ILNews

Human trafficking experts visit law school

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Two law enforcers and a nongovernmental organization official from the Philippines will visit Indiana University School of Law – Indianapolis Friday to discuss global human trafficking.

The visitors are Yehlen Chiu Agus, agent with the National Bureau of Investigation; Girlie Gay Sequino Sanado, an officer of the Philippine National Police; and Jerome Aguila Alcantara, head of the resource center of the Visayan Forum Foundation Inc., which provides reintegration programs benefiting trafficking victims.
George Edwards, international human rights law expert at the law school and the school's Program in International Human Rights Law are hosting the event, which is sponsored by the U.S. State Department as part of its Countering Trafficking in Persons project in the Philippines.

The three are in Indiana as part of the State Department’s International Visitor Leadership Program. The visit is from 3 to 4 p.m. in Room 267 of Inlow Hall, 530 W. New York St., Indianapolis. The event is free to the public; those interested in attending are asked to RSVP to Perfecto Boyet Caparas at pcaparas@iupui.edu.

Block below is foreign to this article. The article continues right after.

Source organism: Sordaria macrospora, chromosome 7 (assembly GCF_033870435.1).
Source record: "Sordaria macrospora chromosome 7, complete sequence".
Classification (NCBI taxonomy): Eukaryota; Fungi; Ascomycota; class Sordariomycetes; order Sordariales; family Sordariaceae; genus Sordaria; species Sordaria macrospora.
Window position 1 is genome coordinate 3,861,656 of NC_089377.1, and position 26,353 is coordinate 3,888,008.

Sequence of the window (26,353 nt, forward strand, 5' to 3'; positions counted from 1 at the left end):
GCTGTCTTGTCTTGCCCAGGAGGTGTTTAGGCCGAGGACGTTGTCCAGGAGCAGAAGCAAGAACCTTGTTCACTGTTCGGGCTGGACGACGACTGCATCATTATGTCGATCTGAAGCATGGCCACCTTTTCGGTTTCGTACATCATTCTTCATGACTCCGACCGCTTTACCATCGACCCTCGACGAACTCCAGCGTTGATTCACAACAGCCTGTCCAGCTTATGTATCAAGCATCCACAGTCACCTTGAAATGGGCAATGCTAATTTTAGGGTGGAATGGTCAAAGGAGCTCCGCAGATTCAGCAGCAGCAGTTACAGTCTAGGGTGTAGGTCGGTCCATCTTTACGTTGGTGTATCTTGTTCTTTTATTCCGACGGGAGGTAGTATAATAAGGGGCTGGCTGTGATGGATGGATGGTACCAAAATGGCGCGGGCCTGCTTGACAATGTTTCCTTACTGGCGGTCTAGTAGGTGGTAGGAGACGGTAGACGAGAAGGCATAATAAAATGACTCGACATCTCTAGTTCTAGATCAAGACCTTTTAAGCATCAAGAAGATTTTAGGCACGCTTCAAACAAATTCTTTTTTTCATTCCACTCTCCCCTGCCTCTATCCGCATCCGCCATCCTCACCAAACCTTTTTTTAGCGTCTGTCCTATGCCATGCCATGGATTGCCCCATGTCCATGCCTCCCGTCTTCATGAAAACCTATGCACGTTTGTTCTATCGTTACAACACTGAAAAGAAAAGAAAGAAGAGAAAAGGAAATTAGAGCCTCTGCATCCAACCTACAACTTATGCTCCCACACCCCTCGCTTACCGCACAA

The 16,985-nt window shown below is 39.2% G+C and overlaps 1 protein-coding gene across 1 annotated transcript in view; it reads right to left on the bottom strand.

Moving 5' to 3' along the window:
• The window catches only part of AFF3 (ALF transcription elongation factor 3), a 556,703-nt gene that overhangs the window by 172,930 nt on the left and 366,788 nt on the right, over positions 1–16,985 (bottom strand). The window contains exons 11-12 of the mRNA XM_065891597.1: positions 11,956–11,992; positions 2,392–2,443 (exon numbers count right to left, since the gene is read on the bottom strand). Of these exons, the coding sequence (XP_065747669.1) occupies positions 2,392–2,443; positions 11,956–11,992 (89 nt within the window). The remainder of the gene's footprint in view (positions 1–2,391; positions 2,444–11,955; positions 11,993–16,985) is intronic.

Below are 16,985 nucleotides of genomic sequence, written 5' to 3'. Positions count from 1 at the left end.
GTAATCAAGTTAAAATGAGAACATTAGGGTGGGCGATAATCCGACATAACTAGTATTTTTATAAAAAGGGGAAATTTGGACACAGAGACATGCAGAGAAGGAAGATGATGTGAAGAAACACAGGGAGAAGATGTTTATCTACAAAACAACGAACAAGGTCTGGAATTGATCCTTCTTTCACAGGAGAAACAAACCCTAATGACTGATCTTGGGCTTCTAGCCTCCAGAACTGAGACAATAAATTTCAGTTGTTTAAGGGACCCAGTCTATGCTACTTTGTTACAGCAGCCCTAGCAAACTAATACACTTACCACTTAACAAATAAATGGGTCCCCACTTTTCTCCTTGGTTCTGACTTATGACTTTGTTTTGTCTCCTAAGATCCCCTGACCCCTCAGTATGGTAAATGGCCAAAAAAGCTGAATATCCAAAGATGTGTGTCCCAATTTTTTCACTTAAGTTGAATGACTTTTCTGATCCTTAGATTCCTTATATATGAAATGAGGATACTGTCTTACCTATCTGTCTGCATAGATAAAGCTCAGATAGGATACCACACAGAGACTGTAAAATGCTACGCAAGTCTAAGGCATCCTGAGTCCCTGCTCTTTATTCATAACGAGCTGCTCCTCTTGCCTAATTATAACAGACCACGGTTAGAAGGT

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  1. Frankly, it is tragic that you are even considering going to an expensive, unaccredited "law school." It is extremely difficult to get a job with a degree from a real school. If you are going to make the investment of time, money, and tears into law school, it should not be to a place that won't actually enable you to practice law when you graduate.

  2. As a lawyer who grew up in Fort Wayne (but went to a real law school), it is not that hard to find a mentor in the legal community without your school's assistance. One does not need to pay tens of thousands of dollars to go to an unaccredited legal diploma mill to get a mentor. Having a mentor means precisely nothing if you cannot get a job upon graduation, and considering that the legal job market is utterly terrible, these students from Indiana Tech are going to be adrift after graduation.

  3. 700,000 to 800,000 Americans are arrested for marijuana possession each year in the US. Do we need a new justice center if we decriminalize marijuana by having the City Council enact a $100 fine for marijuana possession and have the money go towards road repair?

  4. I am sorry to hear this.

  5. I tried a case in Judge Barker's court many years ago and I recall it vividly as a highlight of my career. I don't get in federal court very often but found myself back there again last Summer. We had both aged a bit but I must say she was just as I had remembered her. Authoritative, organized and yes, human ...with a good sense of humor. I also appreciated that even though we were dealing with difficult criminal cases, she treated my clients with dignity and understanding. My clients certainly respected her. Thanks for this nice article. Congratulations to Judge Barker for reaching another milestone in a remarkable career.

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